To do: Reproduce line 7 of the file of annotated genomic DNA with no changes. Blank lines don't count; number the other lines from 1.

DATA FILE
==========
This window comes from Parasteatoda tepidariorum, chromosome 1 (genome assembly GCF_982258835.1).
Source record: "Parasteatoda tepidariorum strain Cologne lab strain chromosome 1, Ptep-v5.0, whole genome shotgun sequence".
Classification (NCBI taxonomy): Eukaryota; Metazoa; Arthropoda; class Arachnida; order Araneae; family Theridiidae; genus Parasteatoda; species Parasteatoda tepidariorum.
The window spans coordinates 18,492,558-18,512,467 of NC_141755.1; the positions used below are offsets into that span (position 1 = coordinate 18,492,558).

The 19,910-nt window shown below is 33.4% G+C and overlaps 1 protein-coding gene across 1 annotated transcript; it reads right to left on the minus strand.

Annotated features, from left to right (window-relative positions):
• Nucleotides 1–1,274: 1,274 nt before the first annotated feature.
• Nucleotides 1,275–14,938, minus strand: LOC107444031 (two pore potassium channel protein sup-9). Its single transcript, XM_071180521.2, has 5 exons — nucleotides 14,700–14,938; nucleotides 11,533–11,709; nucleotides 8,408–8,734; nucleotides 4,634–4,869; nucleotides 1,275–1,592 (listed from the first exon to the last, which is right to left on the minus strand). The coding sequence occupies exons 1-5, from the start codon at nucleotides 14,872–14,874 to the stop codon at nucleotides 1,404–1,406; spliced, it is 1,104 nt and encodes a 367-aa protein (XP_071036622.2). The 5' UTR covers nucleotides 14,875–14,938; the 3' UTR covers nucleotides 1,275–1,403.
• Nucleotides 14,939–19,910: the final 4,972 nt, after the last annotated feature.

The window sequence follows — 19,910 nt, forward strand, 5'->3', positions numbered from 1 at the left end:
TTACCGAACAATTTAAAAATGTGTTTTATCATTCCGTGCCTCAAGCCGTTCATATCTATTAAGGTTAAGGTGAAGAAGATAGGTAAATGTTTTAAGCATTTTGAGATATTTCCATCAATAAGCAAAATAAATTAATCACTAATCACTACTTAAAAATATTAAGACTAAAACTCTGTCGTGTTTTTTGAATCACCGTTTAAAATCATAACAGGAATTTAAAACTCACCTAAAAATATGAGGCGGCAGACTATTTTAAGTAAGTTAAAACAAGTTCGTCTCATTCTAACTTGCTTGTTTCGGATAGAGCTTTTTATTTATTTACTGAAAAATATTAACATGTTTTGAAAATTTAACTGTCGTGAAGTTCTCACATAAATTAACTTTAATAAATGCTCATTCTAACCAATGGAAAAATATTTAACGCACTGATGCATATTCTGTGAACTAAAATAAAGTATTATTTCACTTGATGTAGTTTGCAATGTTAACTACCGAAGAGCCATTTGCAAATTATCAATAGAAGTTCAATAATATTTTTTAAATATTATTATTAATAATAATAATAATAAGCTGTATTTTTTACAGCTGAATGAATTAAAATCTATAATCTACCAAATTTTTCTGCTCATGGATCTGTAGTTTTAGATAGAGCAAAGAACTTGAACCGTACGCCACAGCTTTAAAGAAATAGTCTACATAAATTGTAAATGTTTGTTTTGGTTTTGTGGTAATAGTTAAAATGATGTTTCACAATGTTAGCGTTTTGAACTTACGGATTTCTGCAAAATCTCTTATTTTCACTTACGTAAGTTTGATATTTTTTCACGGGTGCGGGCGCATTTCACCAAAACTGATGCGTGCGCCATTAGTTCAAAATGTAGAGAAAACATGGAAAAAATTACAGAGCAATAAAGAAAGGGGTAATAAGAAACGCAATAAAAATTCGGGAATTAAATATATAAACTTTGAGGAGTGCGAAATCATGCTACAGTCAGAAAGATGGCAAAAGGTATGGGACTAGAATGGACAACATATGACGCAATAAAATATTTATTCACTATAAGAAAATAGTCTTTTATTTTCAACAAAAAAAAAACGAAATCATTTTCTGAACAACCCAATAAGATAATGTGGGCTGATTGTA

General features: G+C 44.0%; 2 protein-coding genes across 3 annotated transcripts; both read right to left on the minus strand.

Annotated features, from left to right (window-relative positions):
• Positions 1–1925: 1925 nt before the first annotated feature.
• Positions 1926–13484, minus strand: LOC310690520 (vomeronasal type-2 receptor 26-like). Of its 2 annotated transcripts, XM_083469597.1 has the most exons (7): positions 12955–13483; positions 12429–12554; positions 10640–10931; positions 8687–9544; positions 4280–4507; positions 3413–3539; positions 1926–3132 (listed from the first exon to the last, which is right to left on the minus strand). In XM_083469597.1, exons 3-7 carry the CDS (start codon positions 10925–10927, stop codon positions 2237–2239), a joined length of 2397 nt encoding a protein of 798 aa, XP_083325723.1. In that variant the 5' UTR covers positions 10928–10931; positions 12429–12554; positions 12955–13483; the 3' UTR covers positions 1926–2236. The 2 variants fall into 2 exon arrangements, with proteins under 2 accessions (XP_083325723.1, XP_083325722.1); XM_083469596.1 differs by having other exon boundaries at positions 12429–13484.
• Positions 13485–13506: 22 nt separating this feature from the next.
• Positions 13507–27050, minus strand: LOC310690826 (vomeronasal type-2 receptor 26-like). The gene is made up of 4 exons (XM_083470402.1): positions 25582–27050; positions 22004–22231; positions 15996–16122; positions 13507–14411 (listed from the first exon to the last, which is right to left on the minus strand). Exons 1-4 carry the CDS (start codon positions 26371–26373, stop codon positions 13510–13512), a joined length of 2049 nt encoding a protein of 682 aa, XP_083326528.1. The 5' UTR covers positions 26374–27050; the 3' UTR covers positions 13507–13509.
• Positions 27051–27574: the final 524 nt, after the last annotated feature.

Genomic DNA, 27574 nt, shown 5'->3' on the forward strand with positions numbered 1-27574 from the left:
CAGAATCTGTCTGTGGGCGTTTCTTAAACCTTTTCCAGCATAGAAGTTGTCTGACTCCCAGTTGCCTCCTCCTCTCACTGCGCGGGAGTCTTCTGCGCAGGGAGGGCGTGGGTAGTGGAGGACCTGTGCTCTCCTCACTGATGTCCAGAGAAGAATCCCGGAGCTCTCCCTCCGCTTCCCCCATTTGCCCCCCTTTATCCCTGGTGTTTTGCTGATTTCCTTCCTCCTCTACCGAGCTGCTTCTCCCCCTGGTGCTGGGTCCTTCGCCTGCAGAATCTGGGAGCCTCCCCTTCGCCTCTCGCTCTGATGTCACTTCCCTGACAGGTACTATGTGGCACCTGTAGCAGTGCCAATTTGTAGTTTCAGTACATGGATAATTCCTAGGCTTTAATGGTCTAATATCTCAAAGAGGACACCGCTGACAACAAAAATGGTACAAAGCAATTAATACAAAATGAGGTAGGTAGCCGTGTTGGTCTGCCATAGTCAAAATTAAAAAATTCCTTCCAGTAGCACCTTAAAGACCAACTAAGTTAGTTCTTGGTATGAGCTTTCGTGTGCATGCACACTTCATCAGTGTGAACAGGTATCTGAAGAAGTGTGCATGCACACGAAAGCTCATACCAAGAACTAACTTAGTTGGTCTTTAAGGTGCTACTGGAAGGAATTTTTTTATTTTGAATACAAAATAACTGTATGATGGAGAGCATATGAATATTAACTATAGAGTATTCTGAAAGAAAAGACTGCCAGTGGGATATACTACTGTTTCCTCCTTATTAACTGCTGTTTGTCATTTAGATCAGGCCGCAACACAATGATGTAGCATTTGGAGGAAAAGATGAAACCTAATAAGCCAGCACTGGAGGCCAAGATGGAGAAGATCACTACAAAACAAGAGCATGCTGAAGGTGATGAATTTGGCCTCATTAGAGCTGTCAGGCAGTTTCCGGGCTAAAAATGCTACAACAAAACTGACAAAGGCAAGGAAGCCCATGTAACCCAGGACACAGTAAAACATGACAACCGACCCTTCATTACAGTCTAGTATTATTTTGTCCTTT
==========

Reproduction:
• Nucleotides 1–1,274: 1,274 nt before the first annotated feature.